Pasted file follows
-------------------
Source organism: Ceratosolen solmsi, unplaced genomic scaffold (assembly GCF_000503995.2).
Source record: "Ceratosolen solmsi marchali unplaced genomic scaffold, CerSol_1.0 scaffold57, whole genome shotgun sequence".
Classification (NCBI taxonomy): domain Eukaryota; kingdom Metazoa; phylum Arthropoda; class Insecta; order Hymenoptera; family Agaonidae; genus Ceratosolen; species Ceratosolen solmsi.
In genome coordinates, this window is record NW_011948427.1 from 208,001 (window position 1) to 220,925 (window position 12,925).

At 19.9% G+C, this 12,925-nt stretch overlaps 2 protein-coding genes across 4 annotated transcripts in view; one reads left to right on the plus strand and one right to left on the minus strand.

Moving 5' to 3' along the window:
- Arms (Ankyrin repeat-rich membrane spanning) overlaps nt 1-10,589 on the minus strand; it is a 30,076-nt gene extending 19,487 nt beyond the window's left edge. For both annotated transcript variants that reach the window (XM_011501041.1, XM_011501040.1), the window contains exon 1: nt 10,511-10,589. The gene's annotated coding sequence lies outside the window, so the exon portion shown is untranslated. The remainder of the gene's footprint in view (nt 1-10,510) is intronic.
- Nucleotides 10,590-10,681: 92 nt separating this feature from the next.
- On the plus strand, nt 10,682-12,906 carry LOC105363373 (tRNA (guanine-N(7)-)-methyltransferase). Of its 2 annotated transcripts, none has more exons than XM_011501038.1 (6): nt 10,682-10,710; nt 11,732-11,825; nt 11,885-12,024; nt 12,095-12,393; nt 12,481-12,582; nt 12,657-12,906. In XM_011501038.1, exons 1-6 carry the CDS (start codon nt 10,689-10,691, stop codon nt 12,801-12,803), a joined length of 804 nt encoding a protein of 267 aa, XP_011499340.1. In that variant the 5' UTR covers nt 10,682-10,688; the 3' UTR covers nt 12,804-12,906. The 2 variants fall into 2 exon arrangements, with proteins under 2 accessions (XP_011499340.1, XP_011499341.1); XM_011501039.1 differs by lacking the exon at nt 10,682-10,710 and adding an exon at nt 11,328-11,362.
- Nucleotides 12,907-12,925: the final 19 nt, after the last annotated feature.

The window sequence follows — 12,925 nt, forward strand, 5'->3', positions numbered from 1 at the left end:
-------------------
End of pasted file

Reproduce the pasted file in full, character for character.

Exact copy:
Source organism: Ceratosolen solmsi, unplaced genomic scaffold (assembly GCF_000503995.2).
Source record: "Ceratosolen solmsi marchali unplaced genomic scaffold, CerSol_1.0 scaffold57, whole genome shotgun sequence".
Classification (NCBI taxonomy): domain Eukaryota; kingdom Metazoa; phylum Arthropoda; class Insecta; order Hymenoptera; family Agaonidae; genus Ceratosolen; species Ceratosolen solmsi.
In genome coordinates, this window is record NW_011948427.1 from 208,001 (window position 1) to 220,925 (window position 12,925).

At 19.9% G+C, this 12,925-nt stretch overlaps 2 protein-coding genes across 4 annotated transcripts in view; one reads left to right on the plus strand and one right to left on the minus strand.

Moving 5' to 3' along the window:
- Arms (Ankyrin repeat-rich membrane spanning) overlaps nt 1-10,589 on the minus strand; it is a 30,076-nt gene extending 19,487 nt beyond the window's left edge. For both annotated transcript variants that reach the window (XM_011501041.1, XM_011501040.1), the window contains exon 1: nt 10,511-10,589. The gene's annotated coding sequence lies outside the window, so the exon portion shown is untranslated. The remainder of the gene's footprint in view (nt 1-10,510) is intronic.
- Nucleotides 10,590-10,681: 92 nt separating this feature from the next.
- On the plus strand, nt 10,682-12,906 carry LOC105363373 (tRNA (guanine-N(7)-)-methyltransferase). Of its 2 annotated transcripts, none has more exons than XM_011501038.1 (6): nt 10,682-10,710; nt 11,732-11,825; nt 11,885-12,024; nt 12,095-12,393; nt 12,481-12,582; nt 12,657-12,906. In XM_011501038.1, exons 1-6 carry the CDS (start codon nt 10,689-10,691, stop codon nt 12,801-12,803), a joined length of 804 nt encoding a protein of 267 aa, XP_011499340.1. In that variant the 5' UTR covers nt 10,682-10,688; the 3' UTR covers nt 12,804-12,906. The 2 variants fall into 2 exon arrangements, with proteins under 2 accessions (XP_011499340.1, XP_011499341.1); XM_011501039.1 differs by lacking the exon at nt 10,682-10,710 and adding an exon at nt 11,328-11,362.
- Nucleotides 12,907-12,925: the final 19 nt, after the last annotated feature.

The window sequence follows — 12,925 nt, forward strand, 5'->3', positions numbered from 1 at the left end: